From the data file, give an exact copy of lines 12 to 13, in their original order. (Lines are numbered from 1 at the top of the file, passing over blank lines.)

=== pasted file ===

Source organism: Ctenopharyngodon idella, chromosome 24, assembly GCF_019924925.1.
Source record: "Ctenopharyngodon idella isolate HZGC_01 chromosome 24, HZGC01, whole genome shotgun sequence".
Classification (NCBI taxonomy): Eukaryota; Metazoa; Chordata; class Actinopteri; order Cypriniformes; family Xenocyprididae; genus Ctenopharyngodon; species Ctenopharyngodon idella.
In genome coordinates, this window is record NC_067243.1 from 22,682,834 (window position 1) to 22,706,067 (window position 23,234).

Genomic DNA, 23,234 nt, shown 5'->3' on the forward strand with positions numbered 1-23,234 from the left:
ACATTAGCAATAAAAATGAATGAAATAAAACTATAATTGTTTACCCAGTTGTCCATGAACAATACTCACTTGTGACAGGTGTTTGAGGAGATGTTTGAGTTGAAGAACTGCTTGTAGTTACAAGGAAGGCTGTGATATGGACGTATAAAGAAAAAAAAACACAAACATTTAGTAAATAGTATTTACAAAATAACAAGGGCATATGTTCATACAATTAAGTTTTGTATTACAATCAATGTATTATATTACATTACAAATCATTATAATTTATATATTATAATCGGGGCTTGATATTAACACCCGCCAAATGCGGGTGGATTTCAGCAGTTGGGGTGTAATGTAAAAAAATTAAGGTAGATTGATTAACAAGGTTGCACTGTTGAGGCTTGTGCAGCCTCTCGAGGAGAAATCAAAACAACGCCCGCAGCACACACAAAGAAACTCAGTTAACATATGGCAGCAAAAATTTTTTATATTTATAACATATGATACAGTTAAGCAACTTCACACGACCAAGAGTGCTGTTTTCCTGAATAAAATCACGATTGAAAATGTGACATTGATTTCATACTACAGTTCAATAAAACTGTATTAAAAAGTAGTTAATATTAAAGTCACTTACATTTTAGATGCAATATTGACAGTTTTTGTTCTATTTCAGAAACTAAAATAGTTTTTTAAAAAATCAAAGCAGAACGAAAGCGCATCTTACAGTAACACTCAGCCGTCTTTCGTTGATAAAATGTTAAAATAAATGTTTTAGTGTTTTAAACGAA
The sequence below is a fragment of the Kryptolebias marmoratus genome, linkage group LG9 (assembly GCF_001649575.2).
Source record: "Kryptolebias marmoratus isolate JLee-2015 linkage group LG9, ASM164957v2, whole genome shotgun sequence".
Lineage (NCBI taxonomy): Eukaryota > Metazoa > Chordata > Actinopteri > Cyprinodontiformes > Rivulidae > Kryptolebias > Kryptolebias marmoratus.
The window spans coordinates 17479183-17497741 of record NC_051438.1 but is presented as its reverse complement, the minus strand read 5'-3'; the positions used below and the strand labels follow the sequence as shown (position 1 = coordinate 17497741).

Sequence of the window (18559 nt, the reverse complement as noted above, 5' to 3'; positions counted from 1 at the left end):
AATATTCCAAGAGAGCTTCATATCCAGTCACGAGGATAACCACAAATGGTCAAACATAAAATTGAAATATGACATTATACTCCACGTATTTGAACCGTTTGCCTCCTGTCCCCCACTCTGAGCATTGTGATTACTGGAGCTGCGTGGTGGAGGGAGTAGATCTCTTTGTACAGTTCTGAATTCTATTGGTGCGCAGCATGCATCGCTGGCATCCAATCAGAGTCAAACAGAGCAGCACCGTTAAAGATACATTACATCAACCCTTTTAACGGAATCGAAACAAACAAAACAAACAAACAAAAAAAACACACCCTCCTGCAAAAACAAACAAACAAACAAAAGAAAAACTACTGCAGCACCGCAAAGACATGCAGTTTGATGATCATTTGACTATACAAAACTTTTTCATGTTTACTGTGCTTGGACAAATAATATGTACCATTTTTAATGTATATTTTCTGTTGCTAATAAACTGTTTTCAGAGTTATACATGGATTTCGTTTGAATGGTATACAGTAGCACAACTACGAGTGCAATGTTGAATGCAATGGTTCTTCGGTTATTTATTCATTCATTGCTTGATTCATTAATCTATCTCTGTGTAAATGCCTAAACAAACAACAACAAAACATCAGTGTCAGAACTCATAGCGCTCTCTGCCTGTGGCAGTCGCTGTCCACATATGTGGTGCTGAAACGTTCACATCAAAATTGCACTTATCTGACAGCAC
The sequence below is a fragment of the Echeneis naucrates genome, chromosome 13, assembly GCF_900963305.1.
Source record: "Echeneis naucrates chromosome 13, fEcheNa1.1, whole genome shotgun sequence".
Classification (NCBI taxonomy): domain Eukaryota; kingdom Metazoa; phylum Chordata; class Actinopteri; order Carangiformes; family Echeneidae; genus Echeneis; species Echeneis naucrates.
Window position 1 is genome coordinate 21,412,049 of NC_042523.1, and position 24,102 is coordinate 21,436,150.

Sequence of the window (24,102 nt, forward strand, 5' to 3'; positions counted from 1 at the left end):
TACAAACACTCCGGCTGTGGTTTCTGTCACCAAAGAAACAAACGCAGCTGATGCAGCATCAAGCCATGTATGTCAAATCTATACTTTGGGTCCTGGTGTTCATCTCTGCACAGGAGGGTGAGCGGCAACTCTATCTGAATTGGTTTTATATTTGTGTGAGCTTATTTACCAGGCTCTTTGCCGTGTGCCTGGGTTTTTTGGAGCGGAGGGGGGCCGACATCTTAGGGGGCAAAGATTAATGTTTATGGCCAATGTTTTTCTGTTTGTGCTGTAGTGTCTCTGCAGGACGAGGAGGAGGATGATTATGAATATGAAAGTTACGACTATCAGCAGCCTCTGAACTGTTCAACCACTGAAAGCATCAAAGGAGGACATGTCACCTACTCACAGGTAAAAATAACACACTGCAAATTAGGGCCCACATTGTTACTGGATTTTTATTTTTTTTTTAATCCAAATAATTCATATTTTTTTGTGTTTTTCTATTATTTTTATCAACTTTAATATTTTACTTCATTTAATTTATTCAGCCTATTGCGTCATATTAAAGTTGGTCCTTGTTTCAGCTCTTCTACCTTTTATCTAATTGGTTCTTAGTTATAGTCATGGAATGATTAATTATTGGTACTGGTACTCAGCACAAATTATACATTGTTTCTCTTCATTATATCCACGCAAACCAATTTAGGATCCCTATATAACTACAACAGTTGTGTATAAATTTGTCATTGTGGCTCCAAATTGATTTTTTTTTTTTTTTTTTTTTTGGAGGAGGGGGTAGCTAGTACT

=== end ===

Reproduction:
AATATTCCAAGAGAGCTTCATATCCAGTCACGAGGATAACCACAAATGGTCAAACATAAAATTGAAATATGACATTATACTCCACGTATTTGAACCGTTTGCCTCCTGTCCCCCACTCTGAGCATTGTGATTACTGGAGCTGCGTGGTGGAGGGAGTAGATCTCTTTGTACAGTTCTGAATTCTATTGGTGCGCAGCATGCATCGCTGGCATCCAATCAGAGTCAAACAGAGCAGCACCGTTAAAGATACATTACATCAACCCTTTTAACGGAATCGAAACAAACAAAACAAACAAACAAAAAAAACACACCCTCCTGCAAAAACAAACAAACAAACAAAAGAAAAACTACTGCAGCACCGCAAAGACATGCAGTTTGATGATCATTTGACTATACAAAACTTTTTCATGTTTACTGTGCTTGGACAAATAATATGTACCATTTTTAATGTATATTTTCTGTTGCTAATAAACTGTTTTCAGAGTTATACATGGATTTCGTTTGAATGGTATACAGTAGCACAACTACGAGTGCAATGTTGAATGCAATGGTTCTTCGGTTATTTATTCATTCATTGCTTGATTCATTAATCTATCTCTGTGTAAATGCCTAAACAAACAACAACAAAACATCAGTGTCAGAACTCATAGCGCTCTCTGCCTGTGGCAGTCGCTGTCCACATATGTGGTGCTGAAACGTTCACATCAAAATTGCACTTATCTGACAGCAC
The sequence below is a fragment of the Echeneis naucrates genome, chromosome 13, assembly GCF_900963305.1.